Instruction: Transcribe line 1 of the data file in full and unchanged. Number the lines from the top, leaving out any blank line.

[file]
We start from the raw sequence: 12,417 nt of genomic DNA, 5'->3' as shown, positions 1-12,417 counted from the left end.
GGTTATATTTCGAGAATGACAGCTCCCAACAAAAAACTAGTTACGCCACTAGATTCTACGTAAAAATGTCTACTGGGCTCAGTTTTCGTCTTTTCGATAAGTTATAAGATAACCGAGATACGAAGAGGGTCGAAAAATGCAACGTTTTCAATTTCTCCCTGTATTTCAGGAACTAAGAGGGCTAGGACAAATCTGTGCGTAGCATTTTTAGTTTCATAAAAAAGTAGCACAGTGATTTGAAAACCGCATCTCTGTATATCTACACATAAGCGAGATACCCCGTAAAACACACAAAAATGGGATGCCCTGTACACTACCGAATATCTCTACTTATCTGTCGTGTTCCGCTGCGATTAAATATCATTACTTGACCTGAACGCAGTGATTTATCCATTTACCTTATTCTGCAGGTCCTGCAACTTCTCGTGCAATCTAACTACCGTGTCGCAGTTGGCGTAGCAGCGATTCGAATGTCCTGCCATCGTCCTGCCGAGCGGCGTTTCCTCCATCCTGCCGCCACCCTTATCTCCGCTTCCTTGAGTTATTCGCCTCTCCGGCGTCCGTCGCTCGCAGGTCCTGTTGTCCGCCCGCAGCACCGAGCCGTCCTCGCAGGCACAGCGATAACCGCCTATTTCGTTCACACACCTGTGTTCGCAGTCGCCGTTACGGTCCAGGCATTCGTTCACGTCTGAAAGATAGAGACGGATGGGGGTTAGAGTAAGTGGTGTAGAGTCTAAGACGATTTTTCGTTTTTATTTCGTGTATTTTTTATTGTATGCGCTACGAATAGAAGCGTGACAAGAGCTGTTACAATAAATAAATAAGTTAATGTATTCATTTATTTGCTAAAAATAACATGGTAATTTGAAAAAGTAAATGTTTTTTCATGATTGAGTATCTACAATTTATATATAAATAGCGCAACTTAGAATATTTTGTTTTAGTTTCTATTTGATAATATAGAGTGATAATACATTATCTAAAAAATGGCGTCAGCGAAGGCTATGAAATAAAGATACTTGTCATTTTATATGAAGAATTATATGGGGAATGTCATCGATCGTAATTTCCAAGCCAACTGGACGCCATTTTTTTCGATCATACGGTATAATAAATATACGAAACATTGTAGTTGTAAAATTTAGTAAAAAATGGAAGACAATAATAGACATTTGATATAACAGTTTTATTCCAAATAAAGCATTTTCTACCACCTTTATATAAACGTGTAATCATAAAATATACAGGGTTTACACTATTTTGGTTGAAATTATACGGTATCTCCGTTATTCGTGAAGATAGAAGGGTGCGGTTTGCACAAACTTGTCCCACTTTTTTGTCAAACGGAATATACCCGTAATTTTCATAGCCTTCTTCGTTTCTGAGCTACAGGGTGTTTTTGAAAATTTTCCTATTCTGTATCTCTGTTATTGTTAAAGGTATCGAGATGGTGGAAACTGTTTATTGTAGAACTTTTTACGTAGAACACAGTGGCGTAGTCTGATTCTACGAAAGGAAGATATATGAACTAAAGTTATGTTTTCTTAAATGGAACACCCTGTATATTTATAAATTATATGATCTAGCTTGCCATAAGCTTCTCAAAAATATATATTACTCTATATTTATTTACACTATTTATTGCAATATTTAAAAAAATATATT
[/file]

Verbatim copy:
We start from the raw sequence: 12,417 nt of genomic DNA, 5'->3' as shown, positions 1-12,417 counted from the left end.